The US Forest Service is working with several nonprofit organizations to repair Los Padres National Forest trails and roads after extensive storm damage | cover story


The following article was published in the Santa Maria Sun – Volume 24, Issue 2 on March 8, 2023 [ Submit a Story ]

The following articles were printed by Santa Maria Sun [] – Volume 24, Issue 2

The US Forest Service is working with several nonprofit organizations to repair Los Padres National Forest trails and roads after significant storm damage


A “tidal wave” of water tore through Colson Canyon Road, completely wiping it out after the area received 10 inches of rain in a day during January storms that drenched Santa Barbara County, Paul Antolini said.

“There are 30-foot-high sheer walls where the road used to be,” Antolini said. “It’s going to take quite a bit of time and quite a bit of expense [to repair it]but that represents my approach for me.”

Antolini owns and operates G. Antolini and Son, a stone quarry mining operation that has sold stone wholesale to builders’ merchants since 1953. The Jan. 9 storms shut down his business “instantly,” he said.

The January storms that swept through Santa Barbara County caused severe damage to Los Padres National Forest, and maintenance teams are working to restore several trails, including the Upper Manzana Creek Trail.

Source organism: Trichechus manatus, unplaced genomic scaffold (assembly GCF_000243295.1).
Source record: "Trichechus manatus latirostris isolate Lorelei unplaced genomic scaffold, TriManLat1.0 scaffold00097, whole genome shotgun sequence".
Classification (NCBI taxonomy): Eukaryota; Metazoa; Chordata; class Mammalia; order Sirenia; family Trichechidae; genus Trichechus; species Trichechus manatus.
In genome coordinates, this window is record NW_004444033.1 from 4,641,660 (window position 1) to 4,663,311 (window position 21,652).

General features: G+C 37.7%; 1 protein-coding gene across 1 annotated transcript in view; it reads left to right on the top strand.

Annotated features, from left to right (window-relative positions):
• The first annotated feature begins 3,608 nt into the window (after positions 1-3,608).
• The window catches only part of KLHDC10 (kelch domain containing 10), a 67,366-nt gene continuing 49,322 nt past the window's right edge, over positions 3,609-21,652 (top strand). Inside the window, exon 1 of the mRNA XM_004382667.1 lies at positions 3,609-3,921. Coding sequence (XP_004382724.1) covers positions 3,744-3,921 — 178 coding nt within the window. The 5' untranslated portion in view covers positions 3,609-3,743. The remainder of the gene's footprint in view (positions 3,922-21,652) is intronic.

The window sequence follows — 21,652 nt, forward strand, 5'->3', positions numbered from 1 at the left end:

“As a small business owner, what keeps me up at night is the hope that I can stay solvent. With no income, it’s tough, to be honest,” said Antolini.

Located in Los Padres National Forest, east of Santa Maria, Colson Canyon Road is under the jurisdiction of the US Forest Service, making the agency responsible for repairing the road. Although federal authority has made significant progress, with most residents in the lower parts of the gorge having access to their homes, Antolini’s mining operation is further up the gorge and he can only walk to his shop.

“There’s no way I can get in, there’s no way I can put product out or, for that matter, put fuel in my gear. It’s a challenging situation,” he said. “The damage is great throughout the forest and I know it [the Forest Service] has a lot going on, but from my personal situation I try to remain solvent in business and my employees would like to have their livelihood back.”

Two months after that storm, Antolini’s shop is still closed and the road is still impassable. Both of his employees had to apply for disaster-related unemployment benefits and he had to cut his own spending to stay afloat, Antolini said.